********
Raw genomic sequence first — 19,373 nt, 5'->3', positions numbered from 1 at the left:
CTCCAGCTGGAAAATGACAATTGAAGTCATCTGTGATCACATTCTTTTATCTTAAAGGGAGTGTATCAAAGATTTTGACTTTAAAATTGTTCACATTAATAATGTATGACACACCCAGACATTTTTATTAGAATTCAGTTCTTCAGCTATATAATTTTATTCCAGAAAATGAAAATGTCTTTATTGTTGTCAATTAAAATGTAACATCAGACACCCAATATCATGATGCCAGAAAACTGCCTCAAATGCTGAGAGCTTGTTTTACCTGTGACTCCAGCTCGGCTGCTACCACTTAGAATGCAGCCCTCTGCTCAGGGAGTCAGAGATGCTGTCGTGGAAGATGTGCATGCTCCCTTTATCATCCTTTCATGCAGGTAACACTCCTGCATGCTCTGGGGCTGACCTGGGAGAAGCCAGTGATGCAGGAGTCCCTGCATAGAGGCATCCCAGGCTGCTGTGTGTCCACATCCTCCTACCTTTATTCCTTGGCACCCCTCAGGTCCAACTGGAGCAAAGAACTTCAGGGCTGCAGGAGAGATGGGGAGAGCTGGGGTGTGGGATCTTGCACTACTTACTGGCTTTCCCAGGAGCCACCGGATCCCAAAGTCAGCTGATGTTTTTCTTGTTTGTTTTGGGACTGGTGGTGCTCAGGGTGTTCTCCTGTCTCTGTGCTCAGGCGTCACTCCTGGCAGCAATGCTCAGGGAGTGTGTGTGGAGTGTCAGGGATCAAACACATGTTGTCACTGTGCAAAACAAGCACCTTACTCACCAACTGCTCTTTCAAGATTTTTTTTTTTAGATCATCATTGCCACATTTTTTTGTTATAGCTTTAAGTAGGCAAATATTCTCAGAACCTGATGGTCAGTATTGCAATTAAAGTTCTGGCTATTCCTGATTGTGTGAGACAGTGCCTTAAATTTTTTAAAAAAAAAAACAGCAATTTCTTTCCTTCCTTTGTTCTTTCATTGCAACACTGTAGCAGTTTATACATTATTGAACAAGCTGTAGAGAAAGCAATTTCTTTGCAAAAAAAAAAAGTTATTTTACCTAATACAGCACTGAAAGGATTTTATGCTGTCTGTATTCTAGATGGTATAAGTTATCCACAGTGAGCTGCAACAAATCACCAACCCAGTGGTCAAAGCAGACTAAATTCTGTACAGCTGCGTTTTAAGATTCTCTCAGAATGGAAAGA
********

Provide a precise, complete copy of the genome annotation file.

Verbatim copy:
Raw genomic sequence first — 19,373 nt, 5'->3', positions numbered from 1 at the left:
CTCCAGCTGGAAAATGACAATTGAAGTCATCTGTGATCACATTCTTTTATCTTAAAGGGAGTGTATCAAAGATTTTGACTTTAAAATTGTTCACATTAATAATGTATGACACACCCAGACATTTTTATTAGAATTCAGTTCTTCAGCTATATAATTTTATTCCAGAAAATGAAAATGTCTTTATTGTTGTCAATTAAAATGTAACATCAGACACCCAATATCATGATGCCAGAAAACTGCCTCAAATGCTGAGAGCTTGTTTTACCTGTGACTCCAGCTCGGCTGCTACCACTTAGAATGCAGCCCTCTGCTCAGGGAGTCAGAGATGCTGTCGTGGAAGATGTGCATGCTCCCTTTATCATCCTTTCATGCAGGTAACACTCCTGCATGCTCTGGGGCTGACCTGGGAGAAGCCAGTGATGCAGGAGTCCCTGCATAGAGGCATCCCAGGCTGCTGTGTGTCCACATCCTCCTACCTTTATTCCTTGGCACCCCTCAGGTCCAACTGGAGCAAAGAACTTCAGGGCTGCAGGAGAGATGGGGAGAGCTGGGGTGTGGGATCTTGCACTACTTACTGGCTTTCCCAGGAGCCACCGGATCCCAAAGTCAGCTGATGTTTTTCTTGTTTGTTTTGGGACTGGTGGTGCTCAGGGTGTTCTCCTGTCTCTGTGCTCAGGCGTCACTCCTGGCAGCAATGCTCAGGGAGTGTGTGTGGAGTGTCAGGGATCAAACACATGTTGTCACTGTGCAAAACAAGCACCTTACTCACCAACTGCTCTTTCAAGATTTTTTTTTTTAGATCATCATTGCCACATTTTTTTGTTATAGCTTTAAGTAGGCAAATATTCTCAGAACCTGATGGTCAGTATTGCAATTAAAGTTCTGGCTATTCCTGATTGTGTGAGACAGTGCCTTAAATTTTTTAAAAAAAAAAACAGCAATTTCTTTCCTTCCTTTGTTCTTTCATTGCAACACTGTAGCAGTTTATACATTATTGAACAAGCTGTAGAGAAAGCAATTTCTTTGCAAAAAAAAAAAGTTATTTTACCTAATACAGCACTGAAAGGATTTTATGCTGTCTGTATTCTAGATGGTATAAGTTATCCACAGTGAGCTGCAACAAATCACCAACCCAGTGGTCAAAGCAGACTAAATTCTGTACAGCTGCGTTTTAAGATTCTCTCAGAATGGAAAGA